The Alliance of American Football debuted after the Superbowl and beat out the NBA in ratings. The start featured many aspects of what the NFL should have already been doing with regards to transparency in officiating. Several weeks ago Tom Dundon became majority owner of the AAF after investing $250 million into the league. It appears as though the investment deal came with the ability to pull funding and this option has been enacted.
Last night, a source told PFT that the AAF needed roughly $20 million to get to the end of its first season. Instead, the season will end with two weeks left in the regular season, and with a four-team postseason that never comes to fruition.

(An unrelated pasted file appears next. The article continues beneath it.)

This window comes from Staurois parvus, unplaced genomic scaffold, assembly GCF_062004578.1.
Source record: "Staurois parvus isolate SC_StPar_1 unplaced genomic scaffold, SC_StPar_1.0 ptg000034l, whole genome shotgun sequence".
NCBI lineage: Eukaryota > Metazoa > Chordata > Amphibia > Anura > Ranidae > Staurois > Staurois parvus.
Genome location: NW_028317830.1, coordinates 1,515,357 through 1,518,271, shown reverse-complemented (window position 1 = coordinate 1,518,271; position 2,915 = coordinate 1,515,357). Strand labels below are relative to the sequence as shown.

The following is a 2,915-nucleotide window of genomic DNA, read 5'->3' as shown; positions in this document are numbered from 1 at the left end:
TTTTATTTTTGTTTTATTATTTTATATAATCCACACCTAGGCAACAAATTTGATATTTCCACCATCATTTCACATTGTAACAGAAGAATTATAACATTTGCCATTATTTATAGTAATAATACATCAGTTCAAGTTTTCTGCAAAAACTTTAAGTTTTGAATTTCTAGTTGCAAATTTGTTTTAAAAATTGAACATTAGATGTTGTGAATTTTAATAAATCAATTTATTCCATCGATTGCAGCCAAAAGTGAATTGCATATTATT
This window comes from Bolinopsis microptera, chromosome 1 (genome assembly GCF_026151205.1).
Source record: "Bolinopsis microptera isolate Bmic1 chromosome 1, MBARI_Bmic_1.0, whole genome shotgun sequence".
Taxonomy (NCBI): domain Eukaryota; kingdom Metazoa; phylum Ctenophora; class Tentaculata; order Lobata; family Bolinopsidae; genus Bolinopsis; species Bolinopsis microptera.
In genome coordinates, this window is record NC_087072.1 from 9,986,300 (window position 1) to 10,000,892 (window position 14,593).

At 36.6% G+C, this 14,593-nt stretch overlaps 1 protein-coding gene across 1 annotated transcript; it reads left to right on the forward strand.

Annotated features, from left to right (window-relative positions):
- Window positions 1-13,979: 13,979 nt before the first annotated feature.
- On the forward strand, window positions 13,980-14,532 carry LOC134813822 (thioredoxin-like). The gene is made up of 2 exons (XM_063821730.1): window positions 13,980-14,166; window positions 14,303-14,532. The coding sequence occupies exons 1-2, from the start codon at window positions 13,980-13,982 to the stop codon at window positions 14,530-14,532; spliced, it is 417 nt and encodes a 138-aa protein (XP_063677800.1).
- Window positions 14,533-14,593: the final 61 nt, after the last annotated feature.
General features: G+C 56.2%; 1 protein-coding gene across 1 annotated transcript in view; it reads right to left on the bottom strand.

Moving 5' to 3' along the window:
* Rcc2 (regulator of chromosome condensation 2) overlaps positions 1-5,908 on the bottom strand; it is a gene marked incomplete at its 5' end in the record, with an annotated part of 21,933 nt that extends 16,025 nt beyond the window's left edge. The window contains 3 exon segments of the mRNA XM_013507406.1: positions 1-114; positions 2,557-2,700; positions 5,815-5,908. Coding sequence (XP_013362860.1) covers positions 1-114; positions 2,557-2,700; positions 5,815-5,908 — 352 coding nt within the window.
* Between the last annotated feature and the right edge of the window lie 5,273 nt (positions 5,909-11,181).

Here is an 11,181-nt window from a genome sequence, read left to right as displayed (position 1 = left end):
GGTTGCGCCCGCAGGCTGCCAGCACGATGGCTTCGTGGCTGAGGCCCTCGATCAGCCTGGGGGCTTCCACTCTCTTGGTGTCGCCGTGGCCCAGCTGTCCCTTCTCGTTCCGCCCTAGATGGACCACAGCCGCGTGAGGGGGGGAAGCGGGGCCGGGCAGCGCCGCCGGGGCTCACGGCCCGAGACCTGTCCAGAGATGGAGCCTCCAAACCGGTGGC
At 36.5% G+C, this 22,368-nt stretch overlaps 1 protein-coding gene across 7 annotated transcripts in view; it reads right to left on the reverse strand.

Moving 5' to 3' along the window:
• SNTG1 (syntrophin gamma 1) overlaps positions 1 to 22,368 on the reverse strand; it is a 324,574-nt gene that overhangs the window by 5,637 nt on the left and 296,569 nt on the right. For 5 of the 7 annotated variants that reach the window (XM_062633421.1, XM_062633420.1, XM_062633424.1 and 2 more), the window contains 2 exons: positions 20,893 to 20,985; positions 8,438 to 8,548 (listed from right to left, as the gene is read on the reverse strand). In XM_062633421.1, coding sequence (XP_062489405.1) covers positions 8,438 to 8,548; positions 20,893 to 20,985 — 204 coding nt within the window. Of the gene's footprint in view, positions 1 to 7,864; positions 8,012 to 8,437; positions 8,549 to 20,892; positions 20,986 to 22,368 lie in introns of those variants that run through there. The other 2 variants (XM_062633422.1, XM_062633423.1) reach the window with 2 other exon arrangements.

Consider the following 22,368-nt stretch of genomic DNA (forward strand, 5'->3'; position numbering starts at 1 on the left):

Perhaps the hot take will have to be put on ice for the time being. There is a lot to explore with the failure of a business venture I have been following since the day it announced. For the league to suspend operations, the odds of a comeback have plummeted. The demand for more professional football exists and whether this is a petty feud between owners or a gaping hole in the business plan is still at the opinion of pundits everywhere. However, my preliminary analysis of the situation would say that the Alliance of American Football squandered the demand for more football by sinking too much money into an app that does not enhance the experience of the league and basing operations in the ultra expensive Silicon Valley.